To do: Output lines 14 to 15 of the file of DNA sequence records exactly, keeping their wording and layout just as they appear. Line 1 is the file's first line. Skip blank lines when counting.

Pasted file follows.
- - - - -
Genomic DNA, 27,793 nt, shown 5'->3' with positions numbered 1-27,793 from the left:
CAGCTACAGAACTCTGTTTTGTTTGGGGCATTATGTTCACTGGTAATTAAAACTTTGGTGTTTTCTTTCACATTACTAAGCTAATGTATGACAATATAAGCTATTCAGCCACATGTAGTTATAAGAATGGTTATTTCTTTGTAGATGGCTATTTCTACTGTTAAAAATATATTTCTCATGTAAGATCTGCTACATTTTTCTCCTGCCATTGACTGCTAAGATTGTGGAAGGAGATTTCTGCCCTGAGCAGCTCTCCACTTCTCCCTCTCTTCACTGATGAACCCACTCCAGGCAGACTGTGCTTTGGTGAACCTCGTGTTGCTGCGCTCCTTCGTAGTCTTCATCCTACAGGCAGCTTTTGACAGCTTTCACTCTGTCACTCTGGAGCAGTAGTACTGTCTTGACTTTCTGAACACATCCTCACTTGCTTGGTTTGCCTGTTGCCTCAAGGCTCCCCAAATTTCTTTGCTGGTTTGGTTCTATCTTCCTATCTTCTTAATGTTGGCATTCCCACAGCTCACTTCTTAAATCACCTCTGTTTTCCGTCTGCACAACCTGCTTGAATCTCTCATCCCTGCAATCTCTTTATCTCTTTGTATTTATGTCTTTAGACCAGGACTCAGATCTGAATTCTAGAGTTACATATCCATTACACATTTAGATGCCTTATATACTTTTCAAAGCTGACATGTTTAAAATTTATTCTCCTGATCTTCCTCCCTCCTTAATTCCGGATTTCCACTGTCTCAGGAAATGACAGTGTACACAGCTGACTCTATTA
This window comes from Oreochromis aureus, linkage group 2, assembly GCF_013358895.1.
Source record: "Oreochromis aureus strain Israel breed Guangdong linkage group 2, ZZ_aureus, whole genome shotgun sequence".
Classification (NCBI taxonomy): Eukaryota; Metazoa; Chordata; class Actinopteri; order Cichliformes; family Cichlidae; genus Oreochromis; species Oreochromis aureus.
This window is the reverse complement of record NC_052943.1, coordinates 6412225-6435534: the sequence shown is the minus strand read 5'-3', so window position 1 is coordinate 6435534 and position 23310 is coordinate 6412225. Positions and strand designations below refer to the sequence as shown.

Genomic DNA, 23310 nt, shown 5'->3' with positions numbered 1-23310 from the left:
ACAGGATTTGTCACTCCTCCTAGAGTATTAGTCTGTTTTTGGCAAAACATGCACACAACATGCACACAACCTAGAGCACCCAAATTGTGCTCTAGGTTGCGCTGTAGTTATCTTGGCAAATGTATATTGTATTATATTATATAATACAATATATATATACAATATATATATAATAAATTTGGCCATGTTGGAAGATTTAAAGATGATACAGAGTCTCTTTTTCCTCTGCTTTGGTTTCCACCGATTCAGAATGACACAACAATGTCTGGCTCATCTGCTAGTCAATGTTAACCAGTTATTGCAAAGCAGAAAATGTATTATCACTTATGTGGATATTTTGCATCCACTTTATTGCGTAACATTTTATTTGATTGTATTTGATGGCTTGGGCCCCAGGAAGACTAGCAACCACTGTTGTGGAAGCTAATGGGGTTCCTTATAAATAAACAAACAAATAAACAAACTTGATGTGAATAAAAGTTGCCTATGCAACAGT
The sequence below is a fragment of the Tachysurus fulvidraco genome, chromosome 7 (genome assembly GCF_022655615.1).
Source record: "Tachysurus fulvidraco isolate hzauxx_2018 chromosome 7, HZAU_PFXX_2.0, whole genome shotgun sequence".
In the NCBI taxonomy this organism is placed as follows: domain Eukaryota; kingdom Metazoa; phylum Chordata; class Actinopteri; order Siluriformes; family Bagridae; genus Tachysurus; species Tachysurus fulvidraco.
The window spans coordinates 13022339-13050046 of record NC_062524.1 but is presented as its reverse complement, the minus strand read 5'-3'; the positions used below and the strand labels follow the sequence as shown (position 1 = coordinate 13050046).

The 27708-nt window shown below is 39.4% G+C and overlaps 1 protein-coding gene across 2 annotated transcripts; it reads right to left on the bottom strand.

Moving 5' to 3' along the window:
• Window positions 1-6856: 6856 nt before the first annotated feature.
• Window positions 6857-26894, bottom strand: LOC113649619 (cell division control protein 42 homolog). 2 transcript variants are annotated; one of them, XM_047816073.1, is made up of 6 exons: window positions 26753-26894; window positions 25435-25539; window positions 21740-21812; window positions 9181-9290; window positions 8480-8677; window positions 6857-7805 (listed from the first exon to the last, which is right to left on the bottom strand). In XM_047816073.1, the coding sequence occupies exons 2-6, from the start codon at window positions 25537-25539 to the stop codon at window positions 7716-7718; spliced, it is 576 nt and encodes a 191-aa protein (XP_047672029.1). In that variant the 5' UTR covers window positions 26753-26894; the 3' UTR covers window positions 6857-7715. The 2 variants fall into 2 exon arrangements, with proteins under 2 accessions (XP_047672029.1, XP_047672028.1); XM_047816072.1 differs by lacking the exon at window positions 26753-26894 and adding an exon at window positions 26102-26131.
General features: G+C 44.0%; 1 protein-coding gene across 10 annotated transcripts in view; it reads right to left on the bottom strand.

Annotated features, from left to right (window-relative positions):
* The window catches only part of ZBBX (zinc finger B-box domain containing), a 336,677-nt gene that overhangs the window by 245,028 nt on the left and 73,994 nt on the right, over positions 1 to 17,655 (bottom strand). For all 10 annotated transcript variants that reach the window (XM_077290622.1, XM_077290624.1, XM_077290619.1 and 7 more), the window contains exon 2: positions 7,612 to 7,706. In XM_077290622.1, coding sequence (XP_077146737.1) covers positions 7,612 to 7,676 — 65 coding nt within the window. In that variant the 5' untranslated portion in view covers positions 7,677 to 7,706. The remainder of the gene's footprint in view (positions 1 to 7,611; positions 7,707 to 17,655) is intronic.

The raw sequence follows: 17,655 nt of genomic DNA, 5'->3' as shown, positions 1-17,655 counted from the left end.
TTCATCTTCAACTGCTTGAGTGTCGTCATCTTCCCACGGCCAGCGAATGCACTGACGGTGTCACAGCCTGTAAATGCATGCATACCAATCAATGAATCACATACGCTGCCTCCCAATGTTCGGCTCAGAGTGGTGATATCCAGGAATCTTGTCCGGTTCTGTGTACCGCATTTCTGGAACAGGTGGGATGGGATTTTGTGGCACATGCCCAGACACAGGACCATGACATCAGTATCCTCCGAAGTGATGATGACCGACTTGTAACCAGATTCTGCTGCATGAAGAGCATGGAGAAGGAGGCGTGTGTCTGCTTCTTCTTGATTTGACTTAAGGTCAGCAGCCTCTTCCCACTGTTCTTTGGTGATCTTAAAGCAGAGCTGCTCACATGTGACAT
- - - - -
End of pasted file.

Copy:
Moving 5' to 3' along the window:
• Window positions 1-6856: 6856 nt before the first annotated feature.